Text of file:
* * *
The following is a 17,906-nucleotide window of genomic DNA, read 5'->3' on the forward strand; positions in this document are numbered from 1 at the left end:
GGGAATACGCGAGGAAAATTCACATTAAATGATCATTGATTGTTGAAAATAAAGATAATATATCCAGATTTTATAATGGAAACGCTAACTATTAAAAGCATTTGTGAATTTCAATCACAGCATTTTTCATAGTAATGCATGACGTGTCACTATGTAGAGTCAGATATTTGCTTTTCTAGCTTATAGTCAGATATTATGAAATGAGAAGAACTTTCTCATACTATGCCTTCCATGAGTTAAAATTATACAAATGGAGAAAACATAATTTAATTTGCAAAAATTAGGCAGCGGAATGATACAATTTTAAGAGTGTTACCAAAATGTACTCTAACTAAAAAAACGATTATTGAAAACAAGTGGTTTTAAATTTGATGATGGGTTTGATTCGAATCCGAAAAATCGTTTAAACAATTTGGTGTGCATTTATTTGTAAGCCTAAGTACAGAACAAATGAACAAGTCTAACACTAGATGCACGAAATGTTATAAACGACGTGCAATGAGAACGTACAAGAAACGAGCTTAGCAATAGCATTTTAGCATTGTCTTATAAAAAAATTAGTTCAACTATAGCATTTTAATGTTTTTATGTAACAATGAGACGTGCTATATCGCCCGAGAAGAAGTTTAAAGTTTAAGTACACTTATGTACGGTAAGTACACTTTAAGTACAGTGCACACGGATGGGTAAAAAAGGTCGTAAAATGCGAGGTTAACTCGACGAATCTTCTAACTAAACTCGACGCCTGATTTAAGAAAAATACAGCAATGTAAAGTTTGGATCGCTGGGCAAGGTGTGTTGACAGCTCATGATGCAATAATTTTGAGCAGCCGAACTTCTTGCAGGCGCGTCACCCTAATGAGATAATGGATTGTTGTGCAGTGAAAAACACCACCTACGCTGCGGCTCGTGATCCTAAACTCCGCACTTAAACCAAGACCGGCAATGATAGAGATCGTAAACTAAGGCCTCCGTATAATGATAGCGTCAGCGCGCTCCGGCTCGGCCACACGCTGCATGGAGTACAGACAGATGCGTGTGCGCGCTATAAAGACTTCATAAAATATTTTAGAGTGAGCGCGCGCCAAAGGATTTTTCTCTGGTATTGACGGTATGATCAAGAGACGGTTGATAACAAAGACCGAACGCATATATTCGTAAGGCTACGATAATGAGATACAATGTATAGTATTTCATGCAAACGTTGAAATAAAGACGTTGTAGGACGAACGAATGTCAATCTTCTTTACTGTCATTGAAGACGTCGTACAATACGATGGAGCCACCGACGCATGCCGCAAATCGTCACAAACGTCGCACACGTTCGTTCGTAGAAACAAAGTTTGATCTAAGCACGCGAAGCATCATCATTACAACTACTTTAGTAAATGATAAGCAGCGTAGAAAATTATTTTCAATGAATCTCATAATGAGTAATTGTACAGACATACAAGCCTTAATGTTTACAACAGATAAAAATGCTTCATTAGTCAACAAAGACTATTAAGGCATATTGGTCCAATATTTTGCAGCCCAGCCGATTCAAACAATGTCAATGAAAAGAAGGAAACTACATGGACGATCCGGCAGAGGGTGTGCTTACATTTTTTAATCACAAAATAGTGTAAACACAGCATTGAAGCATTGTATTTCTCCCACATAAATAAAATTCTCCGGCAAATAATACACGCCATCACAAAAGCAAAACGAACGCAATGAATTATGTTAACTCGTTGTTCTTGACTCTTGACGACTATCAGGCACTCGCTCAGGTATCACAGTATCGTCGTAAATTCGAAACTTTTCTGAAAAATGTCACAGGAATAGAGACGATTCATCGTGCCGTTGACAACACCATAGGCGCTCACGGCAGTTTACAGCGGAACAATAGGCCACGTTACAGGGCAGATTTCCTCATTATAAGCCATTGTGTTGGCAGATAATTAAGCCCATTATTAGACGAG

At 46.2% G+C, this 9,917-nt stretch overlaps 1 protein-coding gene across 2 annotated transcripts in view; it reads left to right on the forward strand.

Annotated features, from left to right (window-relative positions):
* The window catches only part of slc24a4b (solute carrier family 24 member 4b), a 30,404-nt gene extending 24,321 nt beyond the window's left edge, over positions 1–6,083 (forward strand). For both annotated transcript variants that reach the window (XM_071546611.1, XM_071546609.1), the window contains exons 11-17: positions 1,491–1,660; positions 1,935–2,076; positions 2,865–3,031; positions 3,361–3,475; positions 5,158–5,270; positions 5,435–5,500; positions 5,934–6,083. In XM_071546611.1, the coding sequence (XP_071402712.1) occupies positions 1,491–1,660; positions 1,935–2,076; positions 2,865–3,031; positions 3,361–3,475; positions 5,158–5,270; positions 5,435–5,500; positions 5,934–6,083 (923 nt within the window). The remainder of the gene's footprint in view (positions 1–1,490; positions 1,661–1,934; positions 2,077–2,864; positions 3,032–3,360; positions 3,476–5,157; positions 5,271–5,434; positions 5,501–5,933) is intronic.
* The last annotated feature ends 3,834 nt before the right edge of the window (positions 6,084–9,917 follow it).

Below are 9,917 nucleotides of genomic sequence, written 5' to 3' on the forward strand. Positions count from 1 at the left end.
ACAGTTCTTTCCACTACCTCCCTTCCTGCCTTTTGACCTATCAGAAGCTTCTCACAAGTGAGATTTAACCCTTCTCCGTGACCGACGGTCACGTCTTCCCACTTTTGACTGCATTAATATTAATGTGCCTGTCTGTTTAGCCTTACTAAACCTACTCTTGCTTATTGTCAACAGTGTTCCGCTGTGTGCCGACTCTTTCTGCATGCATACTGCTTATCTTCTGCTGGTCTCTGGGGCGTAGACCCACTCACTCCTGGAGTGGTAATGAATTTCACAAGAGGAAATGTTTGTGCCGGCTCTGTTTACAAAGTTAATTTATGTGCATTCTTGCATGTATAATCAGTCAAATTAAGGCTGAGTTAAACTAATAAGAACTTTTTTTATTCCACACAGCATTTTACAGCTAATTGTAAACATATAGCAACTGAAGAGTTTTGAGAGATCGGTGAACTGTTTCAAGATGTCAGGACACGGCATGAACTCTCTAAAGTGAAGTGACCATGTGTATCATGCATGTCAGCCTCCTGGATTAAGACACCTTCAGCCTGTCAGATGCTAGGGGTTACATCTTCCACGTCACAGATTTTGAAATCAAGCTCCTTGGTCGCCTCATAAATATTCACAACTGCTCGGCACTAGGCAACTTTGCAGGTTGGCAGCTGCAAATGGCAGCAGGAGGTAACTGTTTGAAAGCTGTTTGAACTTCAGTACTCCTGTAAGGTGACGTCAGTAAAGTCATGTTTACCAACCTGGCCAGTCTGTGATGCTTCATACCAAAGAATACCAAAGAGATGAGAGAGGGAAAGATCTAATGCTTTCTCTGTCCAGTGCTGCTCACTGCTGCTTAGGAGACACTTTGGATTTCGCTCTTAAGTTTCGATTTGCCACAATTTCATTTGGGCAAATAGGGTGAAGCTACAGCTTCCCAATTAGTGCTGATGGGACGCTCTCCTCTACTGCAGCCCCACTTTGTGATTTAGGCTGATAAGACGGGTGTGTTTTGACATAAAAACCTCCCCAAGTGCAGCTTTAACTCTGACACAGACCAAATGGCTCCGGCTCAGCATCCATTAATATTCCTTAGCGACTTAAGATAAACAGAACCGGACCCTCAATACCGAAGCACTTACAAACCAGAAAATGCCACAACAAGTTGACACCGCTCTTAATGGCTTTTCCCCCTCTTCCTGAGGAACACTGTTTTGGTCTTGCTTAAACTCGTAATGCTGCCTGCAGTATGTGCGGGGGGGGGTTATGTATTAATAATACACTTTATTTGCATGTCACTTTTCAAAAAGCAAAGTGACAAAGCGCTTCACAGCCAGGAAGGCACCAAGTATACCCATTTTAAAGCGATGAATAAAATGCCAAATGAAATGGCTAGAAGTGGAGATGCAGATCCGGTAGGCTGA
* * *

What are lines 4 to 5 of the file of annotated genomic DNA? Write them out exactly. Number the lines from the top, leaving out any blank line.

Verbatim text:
Annotated features, from left to right (window-relative positions):
* The window catches only part of slc24a4b (solute carrier family 24 member 4b), a 30,404-nt gene extending 24,321 nt beyond the window's left edge, over positions 1–6,083 (forward strand). For both annotated transcript variants that reach the window (XM_071546611.1, XM_071546609.1), the window contains exons 11-17: positions 1,491–1,660; positions 1,935–2,076; positions 2,865–3,031; positions 3,361–3,475; positions 5,158–5,270; positions 5,435–5,500; positions 5,934–6,083. In XM_071546611.1, the coding sequence (XP_071402712.1) occupies positions 1,491–1,660; positions 1,935–2,076; positions 2,865–3,031; positions 3,361–3,475; positions 5,158–5,270; positions 5,435–5,500; positions 5,934–6,083 (923 nt within the window). The remainder of the gene's footprint in view (positions 1–1,490; positions 1,661–1,934; positions 2,077–2,864; positions 3,032–3,360; positions 3,476–5,157; positions 5,271–5,434; positions 5,501–5,933) is intronic.